CBC: Is ‘Dry January’ during the pandemic a good idea?

Taking a month-long break from alcohol can be a good test for whether you have a problem

CBC Radio · Posted: Jan 07, 2021

‘Dry January’ is an increasingly popular movement to cut out alcohol for a month. (Justin Sullivan/Getty Images)

More Canadians are drinking more during the pandemic. But with the start of a new year, some are embracing “Dry January.”

The idea is simple: give up alcohol for the entire month. The concept has been around for a number of years but the pandemic has upped the stakes. With more people drinking and the second wave of COVID-19 crashing over much of Canada, losing the booze may be trickier than ever. 

A recent survey from The Centre for Addiction and Mental Health (CAMH) in Toronto found that more than a quarter of participants reported binge-drinking in the previous week.  

Men reported slightly higher rates of binge-drinking than women. And people with kids under 18 years of age at home were significantly more likely to binge-drink (32 per cent) than those without kids at home (24 per cent). 

According to a report last year from the Canadian Centre on Substance Abuse and Addiction, boredom and stress were driving people to drink more during the pandemic. With people isolated and at home, Zoom cocktails with friends and “quarantinis” became habits for some people — as well as additions to our new pandemic lexicon.  

But now it’s a new year, and a month without alcohol offers a chance at a reset.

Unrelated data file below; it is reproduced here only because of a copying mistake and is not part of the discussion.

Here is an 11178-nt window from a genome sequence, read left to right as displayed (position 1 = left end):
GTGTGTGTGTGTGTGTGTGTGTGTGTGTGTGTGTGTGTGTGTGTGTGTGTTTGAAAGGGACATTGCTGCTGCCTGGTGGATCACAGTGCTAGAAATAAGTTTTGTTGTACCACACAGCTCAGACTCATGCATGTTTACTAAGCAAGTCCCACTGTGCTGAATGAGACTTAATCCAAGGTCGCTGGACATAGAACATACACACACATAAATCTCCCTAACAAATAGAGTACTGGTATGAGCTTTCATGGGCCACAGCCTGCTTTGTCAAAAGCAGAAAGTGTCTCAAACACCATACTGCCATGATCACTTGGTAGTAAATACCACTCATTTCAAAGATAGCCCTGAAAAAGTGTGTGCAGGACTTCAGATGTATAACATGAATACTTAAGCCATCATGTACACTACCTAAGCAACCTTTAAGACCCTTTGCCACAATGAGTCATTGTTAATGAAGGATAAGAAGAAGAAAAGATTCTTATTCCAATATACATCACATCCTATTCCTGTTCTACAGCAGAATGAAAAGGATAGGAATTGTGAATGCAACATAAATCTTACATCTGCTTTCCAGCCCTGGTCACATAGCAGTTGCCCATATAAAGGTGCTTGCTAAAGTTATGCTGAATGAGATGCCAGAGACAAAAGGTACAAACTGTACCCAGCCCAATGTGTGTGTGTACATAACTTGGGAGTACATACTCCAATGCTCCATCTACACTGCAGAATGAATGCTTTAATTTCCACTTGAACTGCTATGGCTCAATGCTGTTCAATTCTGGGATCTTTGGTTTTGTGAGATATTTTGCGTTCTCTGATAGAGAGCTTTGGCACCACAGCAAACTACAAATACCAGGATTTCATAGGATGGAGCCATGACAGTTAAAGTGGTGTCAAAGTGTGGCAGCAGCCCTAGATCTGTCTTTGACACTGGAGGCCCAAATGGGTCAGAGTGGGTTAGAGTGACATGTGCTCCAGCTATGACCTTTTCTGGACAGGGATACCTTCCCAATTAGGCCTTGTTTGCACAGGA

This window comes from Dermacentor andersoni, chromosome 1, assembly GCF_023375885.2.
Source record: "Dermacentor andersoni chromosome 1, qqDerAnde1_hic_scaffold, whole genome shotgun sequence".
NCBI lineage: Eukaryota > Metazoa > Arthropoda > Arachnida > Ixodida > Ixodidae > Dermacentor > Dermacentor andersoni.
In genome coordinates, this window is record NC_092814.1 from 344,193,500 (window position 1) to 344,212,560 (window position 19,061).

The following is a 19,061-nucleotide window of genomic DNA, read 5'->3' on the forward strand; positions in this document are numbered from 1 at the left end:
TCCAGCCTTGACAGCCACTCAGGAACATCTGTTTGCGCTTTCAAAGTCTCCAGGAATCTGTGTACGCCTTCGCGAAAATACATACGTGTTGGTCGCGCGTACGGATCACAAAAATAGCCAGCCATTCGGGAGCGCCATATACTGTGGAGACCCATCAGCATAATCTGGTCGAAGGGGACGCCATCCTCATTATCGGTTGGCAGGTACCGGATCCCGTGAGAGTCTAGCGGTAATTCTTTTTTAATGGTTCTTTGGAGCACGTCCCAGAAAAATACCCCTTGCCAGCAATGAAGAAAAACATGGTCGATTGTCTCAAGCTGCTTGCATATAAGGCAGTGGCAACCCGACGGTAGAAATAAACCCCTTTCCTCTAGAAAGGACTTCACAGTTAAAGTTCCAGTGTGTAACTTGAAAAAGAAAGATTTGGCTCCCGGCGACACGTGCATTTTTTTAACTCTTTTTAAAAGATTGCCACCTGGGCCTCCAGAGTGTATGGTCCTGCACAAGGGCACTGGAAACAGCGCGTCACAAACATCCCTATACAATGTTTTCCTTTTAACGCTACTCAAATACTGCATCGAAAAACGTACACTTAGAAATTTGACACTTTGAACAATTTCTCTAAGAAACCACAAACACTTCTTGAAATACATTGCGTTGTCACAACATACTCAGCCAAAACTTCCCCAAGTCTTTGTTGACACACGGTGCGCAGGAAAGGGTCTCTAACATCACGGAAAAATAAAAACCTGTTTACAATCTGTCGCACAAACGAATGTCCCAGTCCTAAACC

So is taking a month-long break from alcohol a good idea? 

Dr. Peter Selby, a clinician scientist specializing in addictions at CAMH, thinks so, although he cautions really heavy drinkers should seek medical help before they stop drinking.

But for many people, giving up alcohol for a month can be a good test to see if they have a problem, he told The Dose and White Coat, Black Art host Dr. Brian Goldman. And he offered tips for keeping on track if you’re trying to go dry for January — or any time. 

Here’s part of his conversation with Goldman. 

First of all, how do you define binge-drinking? 

It’s different for men and women. For men, it’s five or more standard drinks. That means a drink that contains 13.6 grams of alcohol. So that’s one beer, five ounces of wine or an ounce-and-a-half of liquor. And for women, it’s four or more per occasion.

What are your thoughts about virtual happy hours or Zoom cocktail parties that seem to have been cropping up in the last few months? 

If you are having a Zoom call or meeting people and, you want to connect, yes, certainly having something that you can celebrate with is helpful, but it doesn’t always have to be alcohol. We are a culture that gets together around alcohol. 

Harms from alcohol can happen even if you’re not addicted. So general advice now worldwide is coming down to less is better. Less is better for mental health. Less is better for physical health and social health. Less violence. We are concerned with the pandemic that there’s been an increase in intimate partner violence.

It’s not as simple that alcohol is all good or bad, but we really need to start thinking about how we have a healthy relationship with alcohol consumption. 

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